Nearly 90 percent of the nation’s education schools offered computer training to prospective teachers during the 1983-84 school year, according to a new federal study.
However, students in graduate teacher-training programs had access to a greater number and wider variety of computer-related courses than did their undergraduate counterparts, according to the survey, which was conducted by the U.S. Education Department’s center for statistics.
The study--based on a representative sampling of 428 institutions--found that only 50 percent of undergraduate programs offered courses focusing mainly on computers as objects of learning or on their use as teaching or learning tools.
The survey found that 64 percent of graduate education programs offered at least one computer course, and the average number of credits offered was twice that found in undergraduate programs.
While more than 50 percent of the education departments responding to the survey assigned a high priority to increasing their computer course offerings, 42 percent cited a shortage of computer-trained faculty as a major obstacle to their plans.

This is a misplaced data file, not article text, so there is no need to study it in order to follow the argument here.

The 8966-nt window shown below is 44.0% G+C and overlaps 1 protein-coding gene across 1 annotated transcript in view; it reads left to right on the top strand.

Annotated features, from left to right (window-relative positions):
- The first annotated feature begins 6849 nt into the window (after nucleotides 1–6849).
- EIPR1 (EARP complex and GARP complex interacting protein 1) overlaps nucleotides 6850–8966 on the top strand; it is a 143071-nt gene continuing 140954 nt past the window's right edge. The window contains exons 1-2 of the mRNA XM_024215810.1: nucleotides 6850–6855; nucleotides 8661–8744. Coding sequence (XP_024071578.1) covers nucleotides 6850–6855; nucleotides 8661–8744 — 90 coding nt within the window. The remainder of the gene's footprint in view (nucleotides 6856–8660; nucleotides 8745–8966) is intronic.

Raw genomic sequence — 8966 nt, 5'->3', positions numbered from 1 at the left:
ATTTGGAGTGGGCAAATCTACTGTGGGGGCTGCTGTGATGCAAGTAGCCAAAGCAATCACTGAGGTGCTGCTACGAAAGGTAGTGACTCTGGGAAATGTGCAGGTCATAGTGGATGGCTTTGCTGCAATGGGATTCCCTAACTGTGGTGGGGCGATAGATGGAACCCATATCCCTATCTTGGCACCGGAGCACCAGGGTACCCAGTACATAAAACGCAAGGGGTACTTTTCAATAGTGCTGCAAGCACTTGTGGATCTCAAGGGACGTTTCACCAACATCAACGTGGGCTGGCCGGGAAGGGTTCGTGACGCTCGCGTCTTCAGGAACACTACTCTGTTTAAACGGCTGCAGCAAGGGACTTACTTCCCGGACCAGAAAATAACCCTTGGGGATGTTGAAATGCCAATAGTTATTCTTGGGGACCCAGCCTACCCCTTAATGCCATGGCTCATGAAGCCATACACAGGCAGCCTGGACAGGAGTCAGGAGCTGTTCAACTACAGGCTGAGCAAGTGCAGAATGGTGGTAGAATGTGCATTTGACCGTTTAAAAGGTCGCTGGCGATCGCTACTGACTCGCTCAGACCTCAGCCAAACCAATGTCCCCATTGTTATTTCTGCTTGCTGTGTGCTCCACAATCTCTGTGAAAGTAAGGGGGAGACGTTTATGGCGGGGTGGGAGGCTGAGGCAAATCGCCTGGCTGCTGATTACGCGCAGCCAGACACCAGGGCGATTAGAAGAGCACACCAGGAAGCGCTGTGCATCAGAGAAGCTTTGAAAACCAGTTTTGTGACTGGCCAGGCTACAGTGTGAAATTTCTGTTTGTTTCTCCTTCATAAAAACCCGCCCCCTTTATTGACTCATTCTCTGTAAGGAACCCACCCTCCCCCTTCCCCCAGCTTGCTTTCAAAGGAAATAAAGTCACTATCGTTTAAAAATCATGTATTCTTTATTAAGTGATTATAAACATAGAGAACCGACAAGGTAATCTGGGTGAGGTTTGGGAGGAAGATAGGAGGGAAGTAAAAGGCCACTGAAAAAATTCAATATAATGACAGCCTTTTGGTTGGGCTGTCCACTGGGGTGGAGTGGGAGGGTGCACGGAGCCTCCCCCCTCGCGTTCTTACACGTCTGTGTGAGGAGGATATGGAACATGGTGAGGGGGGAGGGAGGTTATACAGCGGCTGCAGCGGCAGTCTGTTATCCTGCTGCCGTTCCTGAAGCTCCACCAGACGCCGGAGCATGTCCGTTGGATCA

About 45 percent of respondents said inadequate software thwarted their plans to expand offerings, while 34 percent cited inadequate hardware.
In the greatest area of agreement, only 3 percent of schools of education said that insufficient student interest was a significant obstacle to additional offerings.
A quarter of schools assigned a high priority to increasing their inservice computer training for practicing teachers, but 42 percent said they already offer such training.
The survey found that 510 education schools offered an average of 15 hours of inservice computer training to an average of 166 teachers during the 1983-84 school year.
Prospective elementary-school teachers were more likely to have computer components in their curriculum and methods courses than prospective secondary-education teachers; 72 percent of elementary-level programs offer at least one such course, compared with 63 percent of secondary programs. But secondary-education students were more likely to be required to enroll in a computer course.
Of the 600 schools of education offering at least one computer course, 47 percent mandated a course for at least one field in secondary education, while only 33 percent required one in their elementary programs.
Among schools that did not distinguish between elementary and secondary programs, the survey found that 54 percent require at least one computer course.
Many schools required their students to work with microcomputers, which are more common in precollegiate education than the mainframe computers usually found at institutions of higher education.
The survey estimated that approximately 10,000 microcomputers are located in schools of education, while another 10,000 are available to education students, for an average of26 for each school of education I that offered a computer course.
A version of this article appeared in the February 19, 1986 edition of Education Week